supports within the college
 
Referrals to tutoring
Participant requirements Enroll in school full-time

Meet with advisor twice a month

Enroll in ASAP seminar which covered topics such as goalsetting, study skills, and academic planning 

Attend tutoring if enrolled in a developmental (remedial) course(s) or identified by faculty member or advisor as needing additional academic support
Attend tutoring if earning less than a C grade in any course or enrolled in a developmental (remedial) course(s) Enroll in at least nine credits per semester and maintain a 2.0 GPA to be eligible to receive emergency financial assistance

The comprehensive nature of these support programs, which address many barriers at once, appears to be a key driver behind their effectiveness. To date, no single randomized evaluation has tested each individual component in comparison to the full comprehensive program. However, evaluations that tested isolated, light-touch interventions, including those that offer one of the components discussed above, have not been found to be effective in reducing community college dropout rates.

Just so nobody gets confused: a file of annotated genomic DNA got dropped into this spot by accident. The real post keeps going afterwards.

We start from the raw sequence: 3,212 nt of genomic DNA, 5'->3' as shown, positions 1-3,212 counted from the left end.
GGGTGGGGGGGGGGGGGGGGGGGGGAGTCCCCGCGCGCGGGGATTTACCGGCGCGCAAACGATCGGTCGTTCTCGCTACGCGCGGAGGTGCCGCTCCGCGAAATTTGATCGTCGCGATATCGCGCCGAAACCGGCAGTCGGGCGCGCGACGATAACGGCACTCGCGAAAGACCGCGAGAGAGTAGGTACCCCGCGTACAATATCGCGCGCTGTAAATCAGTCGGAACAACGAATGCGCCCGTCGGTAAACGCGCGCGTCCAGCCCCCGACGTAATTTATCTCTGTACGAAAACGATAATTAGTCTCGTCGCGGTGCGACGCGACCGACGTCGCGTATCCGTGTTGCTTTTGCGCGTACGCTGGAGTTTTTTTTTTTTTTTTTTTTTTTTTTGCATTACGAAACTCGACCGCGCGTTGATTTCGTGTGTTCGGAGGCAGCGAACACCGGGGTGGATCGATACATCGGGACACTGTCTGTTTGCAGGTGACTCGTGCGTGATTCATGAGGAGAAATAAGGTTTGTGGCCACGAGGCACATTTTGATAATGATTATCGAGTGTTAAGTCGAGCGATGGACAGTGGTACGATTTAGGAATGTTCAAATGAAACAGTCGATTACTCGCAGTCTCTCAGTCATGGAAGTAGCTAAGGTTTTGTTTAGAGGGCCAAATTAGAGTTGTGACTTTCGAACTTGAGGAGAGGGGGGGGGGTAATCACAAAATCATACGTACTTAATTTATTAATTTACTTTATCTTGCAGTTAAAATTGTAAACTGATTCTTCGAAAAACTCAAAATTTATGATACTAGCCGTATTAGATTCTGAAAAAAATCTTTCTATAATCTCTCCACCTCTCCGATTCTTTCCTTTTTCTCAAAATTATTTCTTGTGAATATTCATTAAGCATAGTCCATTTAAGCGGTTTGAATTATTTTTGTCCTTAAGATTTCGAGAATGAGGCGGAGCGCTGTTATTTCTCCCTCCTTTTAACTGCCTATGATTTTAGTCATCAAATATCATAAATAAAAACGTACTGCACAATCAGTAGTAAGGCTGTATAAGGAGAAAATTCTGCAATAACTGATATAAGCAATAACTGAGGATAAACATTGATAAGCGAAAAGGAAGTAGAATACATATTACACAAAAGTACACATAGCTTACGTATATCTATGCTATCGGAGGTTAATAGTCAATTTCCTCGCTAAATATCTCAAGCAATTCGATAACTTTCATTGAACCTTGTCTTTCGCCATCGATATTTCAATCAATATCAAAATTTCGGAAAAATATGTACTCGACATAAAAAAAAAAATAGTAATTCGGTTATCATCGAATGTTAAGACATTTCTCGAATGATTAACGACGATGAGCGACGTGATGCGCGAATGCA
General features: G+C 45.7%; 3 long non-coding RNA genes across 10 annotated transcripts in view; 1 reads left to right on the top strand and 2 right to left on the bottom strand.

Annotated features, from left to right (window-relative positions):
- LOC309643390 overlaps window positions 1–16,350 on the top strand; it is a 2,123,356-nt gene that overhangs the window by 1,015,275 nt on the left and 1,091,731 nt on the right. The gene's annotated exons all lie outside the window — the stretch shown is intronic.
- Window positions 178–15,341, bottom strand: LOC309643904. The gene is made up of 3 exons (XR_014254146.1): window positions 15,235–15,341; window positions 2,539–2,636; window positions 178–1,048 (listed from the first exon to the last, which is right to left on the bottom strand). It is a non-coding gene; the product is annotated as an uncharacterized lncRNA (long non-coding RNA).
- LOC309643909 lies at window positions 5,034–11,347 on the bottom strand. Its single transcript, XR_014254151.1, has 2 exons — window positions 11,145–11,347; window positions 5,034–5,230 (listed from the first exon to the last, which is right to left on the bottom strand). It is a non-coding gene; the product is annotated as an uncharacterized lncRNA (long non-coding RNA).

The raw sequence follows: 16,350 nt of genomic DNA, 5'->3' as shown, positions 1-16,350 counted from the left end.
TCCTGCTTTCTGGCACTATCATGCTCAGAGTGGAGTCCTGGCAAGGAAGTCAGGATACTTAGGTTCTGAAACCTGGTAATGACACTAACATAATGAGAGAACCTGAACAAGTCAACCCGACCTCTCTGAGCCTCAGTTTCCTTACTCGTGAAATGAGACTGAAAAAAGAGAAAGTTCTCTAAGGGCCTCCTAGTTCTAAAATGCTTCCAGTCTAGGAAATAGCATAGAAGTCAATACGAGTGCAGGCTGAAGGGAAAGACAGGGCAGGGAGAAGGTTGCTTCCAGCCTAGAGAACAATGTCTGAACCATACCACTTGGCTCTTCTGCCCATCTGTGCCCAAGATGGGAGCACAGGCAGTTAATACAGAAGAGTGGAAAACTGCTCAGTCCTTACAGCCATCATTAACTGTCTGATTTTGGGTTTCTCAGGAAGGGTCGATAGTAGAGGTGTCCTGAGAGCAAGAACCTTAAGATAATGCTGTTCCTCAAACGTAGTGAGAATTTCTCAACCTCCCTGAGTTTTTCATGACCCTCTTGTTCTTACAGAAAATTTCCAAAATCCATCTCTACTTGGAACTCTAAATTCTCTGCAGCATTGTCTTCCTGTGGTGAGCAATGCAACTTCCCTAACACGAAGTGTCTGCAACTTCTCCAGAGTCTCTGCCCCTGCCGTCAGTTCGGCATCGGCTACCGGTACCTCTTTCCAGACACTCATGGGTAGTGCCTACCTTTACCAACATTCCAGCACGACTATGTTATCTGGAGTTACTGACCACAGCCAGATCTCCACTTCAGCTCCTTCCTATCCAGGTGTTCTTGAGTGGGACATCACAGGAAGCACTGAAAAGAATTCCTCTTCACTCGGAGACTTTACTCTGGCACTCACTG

For example, in two contexts, financial assistance alone did not improve outcomes. In Fort Worth, Texas, researchers compared outcomes of students who participated in the Stay the Course (STC) program, which included comprehensive mentoring and emergency financial assistance (EFA), to students who had access to EFA only. EFA did not improve academic outcomes for recipients, suggesting that financial assistance alone may not be sufficient to help low-income students persist in school. [5] (Evans, 2019) Relatedly, a campus-based aid program for low-income students at a highly selective, public university in North Carolina did not improve progress, performance, or school completion when students received financial assistance alone. However, when the program supplemented financial assistance with non-financial supports (e.g., peer and faculty mentoring, tutoring), participating students were more likely to meet credit accumulation benchmarks toward timely graduation and earned higher GPAs than comparable students not participating in the program. [3] (Clotfelter, 2018) Additionally, other interventions explicitly focused on only addressing academic barriers of community college students, such as remedial education programs, have not been found to have long-term effects on degree attainment. [1] (Bertrand, 2019)